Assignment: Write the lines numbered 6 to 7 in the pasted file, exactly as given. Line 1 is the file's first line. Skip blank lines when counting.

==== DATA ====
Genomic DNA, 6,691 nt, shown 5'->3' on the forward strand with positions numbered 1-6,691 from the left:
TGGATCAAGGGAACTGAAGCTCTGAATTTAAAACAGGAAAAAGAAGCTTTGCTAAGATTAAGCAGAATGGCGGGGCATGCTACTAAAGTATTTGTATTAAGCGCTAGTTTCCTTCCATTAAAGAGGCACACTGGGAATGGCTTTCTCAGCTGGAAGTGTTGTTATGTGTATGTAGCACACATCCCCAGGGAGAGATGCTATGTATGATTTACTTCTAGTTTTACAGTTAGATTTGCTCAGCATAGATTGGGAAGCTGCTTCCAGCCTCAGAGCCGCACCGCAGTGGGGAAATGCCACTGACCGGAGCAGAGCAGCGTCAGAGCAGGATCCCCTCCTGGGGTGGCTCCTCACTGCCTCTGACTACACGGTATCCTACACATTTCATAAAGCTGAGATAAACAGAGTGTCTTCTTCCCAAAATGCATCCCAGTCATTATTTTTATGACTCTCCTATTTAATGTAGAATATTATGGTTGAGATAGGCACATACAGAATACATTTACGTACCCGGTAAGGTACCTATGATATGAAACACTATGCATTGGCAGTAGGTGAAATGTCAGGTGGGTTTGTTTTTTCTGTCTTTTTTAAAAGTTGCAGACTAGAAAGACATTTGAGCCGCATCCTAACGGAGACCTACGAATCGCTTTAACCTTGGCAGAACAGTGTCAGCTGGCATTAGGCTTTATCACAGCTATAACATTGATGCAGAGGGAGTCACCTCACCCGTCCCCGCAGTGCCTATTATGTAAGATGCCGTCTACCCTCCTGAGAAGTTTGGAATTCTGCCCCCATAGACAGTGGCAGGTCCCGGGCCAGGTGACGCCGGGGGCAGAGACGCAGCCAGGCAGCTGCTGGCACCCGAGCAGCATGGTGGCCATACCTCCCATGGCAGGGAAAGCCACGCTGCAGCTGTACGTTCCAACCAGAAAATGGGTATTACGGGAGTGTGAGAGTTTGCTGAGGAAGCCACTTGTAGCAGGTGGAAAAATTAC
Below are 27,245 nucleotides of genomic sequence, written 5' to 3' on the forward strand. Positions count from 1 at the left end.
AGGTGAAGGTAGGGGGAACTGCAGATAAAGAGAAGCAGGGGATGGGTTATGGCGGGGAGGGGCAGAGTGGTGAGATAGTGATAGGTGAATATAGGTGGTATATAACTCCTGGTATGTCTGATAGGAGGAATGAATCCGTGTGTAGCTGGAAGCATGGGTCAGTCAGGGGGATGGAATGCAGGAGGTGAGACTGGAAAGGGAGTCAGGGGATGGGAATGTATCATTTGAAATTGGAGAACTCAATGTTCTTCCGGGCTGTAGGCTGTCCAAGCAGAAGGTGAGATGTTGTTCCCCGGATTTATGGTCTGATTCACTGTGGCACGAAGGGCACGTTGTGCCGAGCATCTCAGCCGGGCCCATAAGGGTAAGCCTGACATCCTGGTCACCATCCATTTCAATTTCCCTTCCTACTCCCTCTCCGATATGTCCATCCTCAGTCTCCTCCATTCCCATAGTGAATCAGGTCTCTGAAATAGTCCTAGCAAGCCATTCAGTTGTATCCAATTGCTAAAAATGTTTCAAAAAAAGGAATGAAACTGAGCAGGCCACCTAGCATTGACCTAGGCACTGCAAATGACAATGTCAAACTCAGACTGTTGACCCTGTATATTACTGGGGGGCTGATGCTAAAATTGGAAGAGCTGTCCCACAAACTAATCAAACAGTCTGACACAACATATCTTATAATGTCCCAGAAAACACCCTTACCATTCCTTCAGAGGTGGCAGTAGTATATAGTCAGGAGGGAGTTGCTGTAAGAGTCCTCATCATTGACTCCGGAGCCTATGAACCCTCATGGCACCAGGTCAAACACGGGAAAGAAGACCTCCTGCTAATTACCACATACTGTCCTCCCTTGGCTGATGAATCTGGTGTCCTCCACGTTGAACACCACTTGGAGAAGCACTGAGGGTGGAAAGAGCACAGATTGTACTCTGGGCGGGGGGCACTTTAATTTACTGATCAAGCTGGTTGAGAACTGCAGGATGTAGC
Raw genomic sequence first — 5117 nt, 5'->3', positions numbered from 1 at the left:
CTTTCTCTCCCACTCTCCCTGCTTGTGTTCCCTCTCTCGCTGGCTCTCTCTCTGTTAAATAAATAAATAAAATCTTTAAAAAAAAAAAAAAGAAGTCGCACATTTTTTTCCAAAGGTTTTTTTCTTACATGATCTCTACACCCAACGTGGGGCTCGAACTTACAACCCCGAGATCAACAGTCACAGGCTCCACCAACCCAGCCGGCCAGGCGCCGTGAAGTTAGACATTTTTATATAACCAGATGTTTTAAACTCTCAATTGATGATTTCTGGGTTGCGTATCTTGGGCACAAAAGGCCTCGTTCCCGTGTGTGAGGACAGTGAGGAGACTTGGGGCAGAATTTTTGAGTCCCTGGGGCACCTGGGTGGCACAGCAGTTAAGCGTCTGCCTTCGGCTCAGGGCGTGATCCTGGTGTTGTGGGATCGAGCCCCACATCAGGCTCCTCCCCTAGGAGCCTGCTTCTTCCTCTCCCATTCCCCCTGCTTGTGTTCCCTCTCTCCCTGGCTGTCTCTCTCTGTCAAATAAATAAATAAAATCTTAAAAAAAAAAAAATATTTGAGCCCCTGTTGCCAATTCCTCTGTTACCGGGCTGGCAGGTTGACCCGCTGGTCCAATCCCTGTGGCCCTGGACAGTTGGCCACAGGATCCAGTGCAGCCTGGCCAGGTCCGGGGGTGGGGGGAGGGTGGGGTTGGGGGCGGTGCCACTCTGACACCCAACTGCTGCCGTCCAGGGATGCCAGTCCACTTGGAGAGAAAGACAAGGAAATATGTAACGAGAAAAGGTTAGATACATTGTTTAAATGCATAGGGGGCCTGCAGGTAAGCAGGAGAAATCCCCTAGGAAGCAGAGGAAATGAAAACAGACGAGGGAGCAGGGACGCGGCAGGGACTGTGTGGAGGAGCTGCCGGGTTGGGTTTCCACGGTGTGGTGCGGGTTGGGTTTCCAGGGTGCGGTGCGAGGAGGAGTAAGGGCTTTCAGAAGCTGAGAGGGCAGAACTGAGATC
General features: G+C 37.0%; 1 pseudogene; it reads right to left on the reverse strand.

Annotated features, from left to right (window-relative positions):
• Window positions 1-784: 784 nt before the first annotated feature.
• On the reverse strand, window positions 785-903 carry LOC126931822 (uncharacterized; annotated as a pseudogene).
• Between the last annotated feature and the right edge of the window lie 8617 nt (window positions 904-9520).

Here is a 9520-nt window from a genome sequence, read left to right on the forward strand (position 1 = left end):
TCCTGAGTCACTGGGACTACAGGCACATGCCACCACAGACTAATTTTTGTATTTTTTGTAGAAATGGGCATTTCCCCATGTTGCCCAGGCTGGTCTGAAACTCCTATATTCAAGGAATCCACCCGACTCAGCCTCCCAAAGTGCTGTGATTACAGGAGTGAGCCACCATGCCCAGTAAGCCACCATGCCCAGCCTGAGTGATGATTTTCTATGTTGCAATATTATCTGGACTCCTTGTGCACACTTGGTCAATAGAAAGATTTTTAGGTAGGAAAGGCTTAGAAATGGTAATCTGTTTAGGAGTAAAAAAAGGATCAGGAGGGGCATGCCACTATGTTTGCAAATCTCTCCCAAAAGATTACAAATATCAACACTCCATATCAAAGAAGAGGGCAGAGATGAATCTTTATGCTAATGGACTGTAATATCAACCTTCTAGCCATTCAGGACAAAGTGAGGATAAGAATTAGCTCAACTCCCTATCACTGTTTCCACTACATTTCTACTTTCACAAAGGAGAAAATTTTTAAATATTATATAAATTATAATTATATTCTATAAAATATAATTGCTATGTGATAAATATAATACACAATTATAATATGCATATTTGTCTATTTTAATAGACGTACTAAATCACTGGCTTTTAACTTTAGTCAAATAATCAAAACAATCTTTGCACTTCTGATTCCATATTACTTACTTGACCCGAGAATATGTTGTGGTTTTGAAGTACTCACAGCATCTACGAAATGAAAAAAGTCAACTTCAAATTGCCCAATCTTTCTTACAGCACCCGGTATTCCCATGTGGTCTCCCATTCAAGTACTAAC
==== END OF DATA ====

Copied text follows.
CTTTCTCTCCCACTCTCCCTGCTTGTGTTCCCTCTCTCGCTGGCTCTCTCTCTGTTAAATAAATAAATAAAATCTTTAAAAAAAAAAAAAAGAAGTCGCACATTTTTTTCCAAAGGTTTTTTTCTTACATGATCTCTACACCCAACGTGGGGCTCGAACTTACAACCCCGAGATCAACAGTCACAGGCTCCACCAACCCAGCCGGCCAGGCGCCGTGAAGTTAGACATTTTTATATAACCAGATGTTTTAAACTCTCAATTGATGATTTCTGGGTTGCGTATCTTGGGCACAAAAGGCCTCGTTCCCGTGTGTGAGGACAGTGAGGAGACTTGGGGCAGAATTTTTGAGTCCCTGGGGCACCTGGGTGGCACAGCAGTTAAGCGTCTGCCTTCGGCTCAGGGCGTGATCCTGGTGTTGTGGGATCGAGCCCCACATCAGGCTCCTCCCCTAGGAGCCTGCTTCTTCCTCTCCCATTCCCCCTGCTTGTGTTCCCTCTCTCCCTGGCTGTCTCTCTCTGTCAAATAAATAAATAAAATCTTAAAAAAAAAAAAATATTTGAGCCCCTGTTGCCAATTCCTCTGTTACCGGGCTGGCAGGTTGACCCGCTGGTCCAATCCCTGTGGCCCTGGACAGTTGGCCACAGGATCCAGTGCAGCCTGGCCAGGTCCGGGGGTGGGGGGAGGGTGGGGTTGGGGGCGGTGCCACTCTGACACCCAACTGCTGCCGTCCAGGGATGCCAGTCCACTTGGAGAGAAAGACAAGGAAATATGTAACGAGAAAAGGTTAGATACATTGTTTAAATGCATAGGGGGCCTGCAGGTAAGCAGGAGAAATCCCCTAGGAAGCAGAGGAAATGAAAACAGACGAGGGAGCAGGGACGCGGCAGGGACTGTGTGGAGGAGCTGCCGGGTTGGGTTTCCACGGTGTGGTGCGGGTTGGGTTTCCAGGGTGCGGTGCGAGGAGGAGTAAGGGCTTTCAGAAGCTGAGAGGGCAGAACTGAGATC
General features: G+C 37.0%; 1 pseudogene; it reads right to left on the reverse strand.